The lesson here is you can make money selling products, but you can make a fortune solving problems. The choice is yours. When you solve problems systematically, you save time, achieve better solutions, and increase your credibility with the customer and the perceived value of what you’ve done. If you are ready to take your success in the F&I office to a higher level, then move from selling products to solving problems. Those who don’t just might face bankruptcy in the days ahead.

Rick McCormick is the national account development manager for Reahard & Associates Inc., an F&I training company providing classes, workshops, in-dealership and online training. Email him at rick.mccormick@bobit.com.

Comment

  1. 1. Dan [ December 06, 2016 @ 10:19AM ]

    “That’s fine. These are just options. You can take some, all, or none of them. However, that does surprise me, especially since you are buying a vehicle built since 2010.”

    I don't know: That line comes off to me as something of a scare tactic and that could leave you open to counter attack.

  2. 2. Jeff [ December 17, 2016 @ 10:08AM ]

    "That's fine. These are just options. You can choose all, some or none of them, its simply my responsibility to share them with you.Would it be ok if I continue? That's the way I first heard that word track, to me its not as confrontational.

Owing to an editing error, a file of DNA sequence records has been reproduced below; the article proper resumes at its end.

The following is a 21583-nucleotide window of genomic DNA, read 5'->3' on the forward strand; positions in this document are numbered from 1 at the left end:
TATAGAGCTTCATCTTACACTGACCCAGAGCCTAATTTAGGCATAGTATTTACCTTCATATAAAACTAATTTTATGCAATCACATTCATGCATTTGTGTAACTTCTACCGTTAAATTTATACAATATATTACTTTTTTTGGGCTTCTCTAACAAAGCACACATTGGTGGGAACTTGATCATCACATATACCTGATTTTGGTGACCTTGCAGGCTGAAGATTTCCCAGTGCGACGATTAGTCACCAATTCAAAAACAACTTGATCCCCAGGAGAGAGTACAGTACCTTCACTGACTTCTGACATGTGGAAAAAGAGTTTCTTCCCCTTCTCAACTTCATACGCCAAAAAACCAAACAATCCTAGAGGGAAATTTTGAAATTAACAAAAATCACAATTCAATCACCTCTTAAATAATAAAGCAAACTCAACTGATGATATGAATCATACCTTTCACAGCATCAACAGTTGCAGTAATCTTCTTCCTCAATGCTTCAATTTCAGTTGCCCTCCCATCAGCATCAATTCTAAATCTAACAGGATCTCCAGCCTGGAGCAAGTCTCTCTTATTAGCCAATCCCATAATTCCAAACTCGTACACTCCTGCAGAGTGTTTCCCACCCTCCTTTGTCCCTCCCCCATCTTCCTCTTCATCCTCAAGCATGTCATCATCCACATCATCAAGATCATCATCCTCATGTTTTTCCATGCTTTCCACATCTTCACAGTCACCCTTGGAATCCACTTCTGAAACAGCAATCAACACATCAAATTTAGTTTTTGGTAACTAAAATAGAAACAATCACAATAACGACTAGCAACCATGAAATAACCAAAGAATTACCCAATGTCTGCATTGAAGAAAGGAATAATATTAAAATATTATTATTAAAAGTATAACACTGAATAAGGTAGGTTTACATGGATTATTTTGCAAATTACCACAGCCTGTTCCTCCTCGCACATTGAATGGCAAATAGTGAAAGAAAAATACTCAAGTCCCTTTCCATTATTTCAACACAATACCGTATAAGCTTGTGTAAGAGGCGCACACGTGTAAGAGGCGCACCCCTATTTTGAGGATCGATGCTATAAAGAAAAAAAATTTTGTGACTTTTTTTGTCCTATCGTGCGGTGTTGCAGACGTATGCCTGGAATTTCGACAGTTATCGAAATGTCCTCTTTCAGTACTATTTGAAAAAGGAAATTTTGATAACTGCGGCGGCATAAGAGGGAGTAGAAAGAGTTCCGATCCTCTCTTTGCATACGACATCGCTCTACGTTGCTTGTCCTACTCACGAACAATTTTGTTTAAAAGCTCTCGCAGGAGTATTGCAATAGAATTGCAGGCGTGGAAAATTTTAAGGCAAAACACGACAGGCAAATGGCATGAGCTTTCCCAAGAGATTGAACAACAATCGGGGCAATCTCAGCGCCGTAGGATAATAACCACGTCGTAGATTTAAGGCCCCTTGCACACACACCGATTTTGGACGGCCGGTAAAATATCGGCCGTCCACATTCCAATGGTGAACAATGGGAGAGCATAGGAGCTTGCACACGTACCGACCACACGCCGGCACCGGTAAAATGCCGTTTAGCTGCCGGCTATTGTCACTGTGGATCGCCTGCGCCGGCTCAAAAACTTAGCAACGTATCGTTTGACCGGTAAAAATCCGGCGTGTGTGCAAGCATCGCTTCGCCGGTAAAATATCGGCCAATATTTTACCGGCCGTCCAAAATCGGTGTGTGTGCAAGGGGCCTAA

3. 3. George Spatt [ December 20, 2016 @ 07:38PM ]

    Well written article. I'd like to put an accent mark on a point that was made in the 1st paragraph. Many times the problems we solve are ones that are invisible at that time. In my training sessions I call that the "iPad" syndrome. When we were first introduced to the idea of a tablet, its purpose was very unclear. Now, of course, we see the value. The Kodak example is another good illustration of solving a problem that we didn't know existed. We have to be "Steve Jobs" when it comes to projecting our prospect into a future where our product is appreciated.